Consumerism strategies: now, near and far
Healthcare has much to learn about consumerism from the auto industry.
The auto industry is planning for a future where demand for some of its key products will be significantly lower. Sound familiar? Ford Motor Company CEO Jim Hackett uses a strategic planning framework that challenges leaders to work in three time frames at once:
- The now (i.e., succeeding while starting the pivot to the far)
- The near (place bets on the future and shift resources accordingly)
- The far (envision a future state/role, knowing all predictions can change)
The framework was adapted for healthcare by Kaufman Hall chair and HFMA’s 2019 Richard L. Clarke Board of Directors Award winner Kenneth Kaufman.1 He applied the framework to the existential threats legacy health systems face, which make them vulnerable to disrupters. I believe this framework is also applicable to the healthcare consumer’s financial experience.
The now. Too often, consumers face frustration when trying to understand how much they will be expected to pay for healthcare. Adding to the uncertainty, a recent study found that the percentage of inpatients with commercial insurance who received a surprise out-of-network hospital bill reached 42%, an increase of 60% from 2010.2 Meanwhile, media coverage about hospitals suing patients for unpaid bills is garnering attention from Capitol Hill. This snapshot suggests the financial experience has gotten worse, not better, since HFMA published its consumerism best practices five years ago. The majority of healthcare organizations have yet to adopt these practices, but doing so is essential for maintaining competitive viability in the near and far, when disrupters will have fully developed their capabilities and business models.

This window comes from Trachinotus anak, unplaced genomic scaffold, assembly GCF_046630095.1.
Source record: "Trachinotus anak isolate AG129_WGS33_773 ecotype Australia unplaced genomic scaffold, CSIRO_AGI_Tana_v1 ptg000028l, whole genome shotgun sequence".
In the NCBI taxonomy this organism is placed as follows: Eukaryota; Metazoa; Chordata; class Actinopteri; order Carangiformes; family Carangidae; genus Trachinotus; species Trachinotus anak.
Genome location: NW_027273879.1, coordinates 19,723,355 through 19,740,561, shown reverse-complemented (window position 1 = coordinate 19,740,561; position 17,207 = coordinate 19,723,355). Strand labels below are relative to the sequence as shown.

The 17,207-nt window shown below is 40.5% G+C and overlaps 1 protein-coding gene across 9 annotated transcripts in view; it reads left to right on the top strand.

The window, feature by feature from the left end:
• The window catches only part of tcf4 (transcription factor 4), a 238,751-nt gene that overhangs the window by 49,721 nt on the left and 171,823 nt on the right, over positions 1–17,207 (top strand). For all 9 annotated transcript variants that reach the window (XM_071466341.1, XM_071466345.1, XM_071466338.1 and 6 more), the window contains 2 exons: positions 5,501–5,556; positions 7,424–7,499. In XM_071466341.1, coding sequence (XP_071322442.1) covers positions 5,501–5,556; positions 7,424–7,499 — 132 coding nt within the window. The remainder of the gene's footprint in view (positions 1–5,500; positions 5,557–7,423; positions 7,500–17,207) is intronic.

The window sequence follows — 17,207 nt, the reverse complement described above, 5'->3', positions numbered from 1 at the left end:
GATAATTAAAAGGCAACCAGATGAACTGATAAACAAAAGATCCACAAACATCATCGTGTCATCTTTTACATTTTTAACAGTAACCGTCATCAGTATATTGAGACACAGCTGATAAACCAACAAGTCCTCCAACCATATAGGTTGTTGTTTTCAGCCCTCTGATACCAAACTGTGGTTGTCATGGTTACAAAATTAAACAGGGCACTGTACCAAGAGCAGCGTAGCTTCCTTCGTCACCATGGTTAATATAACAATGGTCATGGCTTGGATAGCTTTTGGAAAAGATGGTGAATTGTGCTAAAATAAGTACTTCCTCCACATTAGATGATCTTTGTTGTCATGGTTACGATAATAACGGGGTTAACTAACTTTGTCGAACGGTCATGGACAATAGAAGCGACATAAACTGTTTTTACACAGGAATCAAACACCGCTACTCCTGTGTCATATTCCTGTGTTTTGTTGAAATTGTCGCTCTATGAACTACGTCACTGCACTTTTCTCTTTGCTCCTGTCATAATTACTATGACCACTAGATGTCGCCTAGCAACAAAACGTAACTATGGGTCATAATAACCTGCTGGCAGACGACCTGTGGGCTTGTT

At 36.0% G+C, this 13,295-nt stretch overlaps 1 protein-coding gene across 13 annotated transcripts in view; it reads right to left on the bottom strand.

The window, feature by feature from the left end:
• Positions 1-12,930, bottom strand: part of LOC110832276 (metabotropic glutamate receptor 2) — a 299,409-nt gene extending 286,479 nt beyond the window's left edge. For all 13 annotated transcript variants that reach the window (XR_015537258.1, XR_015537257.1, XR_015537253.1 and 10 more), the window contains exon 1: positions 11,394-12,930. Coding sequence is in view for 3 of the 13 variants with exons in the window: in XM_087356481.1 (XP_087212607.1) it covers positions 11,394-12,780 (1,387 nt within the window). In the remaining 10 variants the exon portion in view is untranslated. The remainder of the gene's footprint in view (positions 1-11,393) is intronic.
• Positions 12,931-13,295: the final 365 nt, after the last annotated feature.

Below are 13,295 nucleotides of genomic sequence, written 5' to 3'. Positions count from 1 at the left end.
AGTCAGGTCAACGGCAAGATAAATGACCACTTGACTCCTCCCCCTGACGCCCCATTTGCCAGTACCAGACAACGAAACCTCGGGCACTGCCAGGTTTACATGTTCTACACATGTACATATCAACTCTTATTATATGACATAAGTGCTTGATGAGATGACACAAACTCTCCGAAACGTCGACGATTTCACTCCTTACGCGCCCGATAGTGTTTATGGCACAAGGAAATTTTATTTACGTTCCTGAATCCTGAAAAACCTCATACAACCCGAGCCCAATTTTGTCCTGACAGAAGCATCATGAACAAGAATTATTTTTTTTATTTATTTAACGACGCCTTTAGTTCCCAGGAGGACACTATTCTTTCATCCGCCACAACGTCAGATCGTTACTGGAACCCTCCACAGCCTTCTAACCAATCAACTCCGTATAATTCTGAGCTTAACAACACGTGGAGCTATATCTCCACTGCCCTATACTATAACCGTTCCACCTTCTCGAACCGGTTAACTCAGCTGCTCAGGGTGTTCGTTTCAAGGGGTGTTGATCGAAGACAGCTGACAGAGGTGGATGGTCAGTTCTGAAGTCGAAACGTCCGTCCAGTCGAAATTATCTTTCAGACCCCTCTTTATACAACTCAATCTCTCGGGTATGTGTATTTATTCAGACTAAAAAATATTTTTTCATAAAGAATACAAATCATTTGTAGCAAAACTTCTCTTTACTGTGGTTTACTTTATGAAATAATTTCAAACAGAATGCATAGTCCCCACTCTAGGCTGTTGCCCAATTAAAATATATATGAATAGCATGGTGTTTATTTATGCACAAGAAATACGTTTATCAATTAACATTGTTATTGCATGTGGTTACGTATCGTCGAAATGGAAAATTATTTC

The near. Health systems need to catch up with consumer-facing businesses where comparative price information is just a couple of clicks away. That means focusing on developing reliable price information for shoppable procedures; traditional providers must value patients in their roles as consumers. It also means going mobile. Consumers who are accustomed to transacting business on their smartphones will expect all their healthcare accounts to be integrated in a single app. Finance professionals may see only the barriers, but that’s not how consumers look at it. And it’s their lens we need to start using.
The far. Kaufman says that healthcare mega-mergers and new entities arising from outside healthcare will play a major role in the future healthcare ecosystem. He recommends that health systems start defining their desired role in what’s sure to be a dramatically different marketplace. It seems clear to me that legacy health systems will not be able to compete or collaborate with more nimble players unless they can master price transparency along with related capabilities such as cost accounting and pricing strategies.
These are all areas that health systems should be working on now. Both the near and the far depend on it.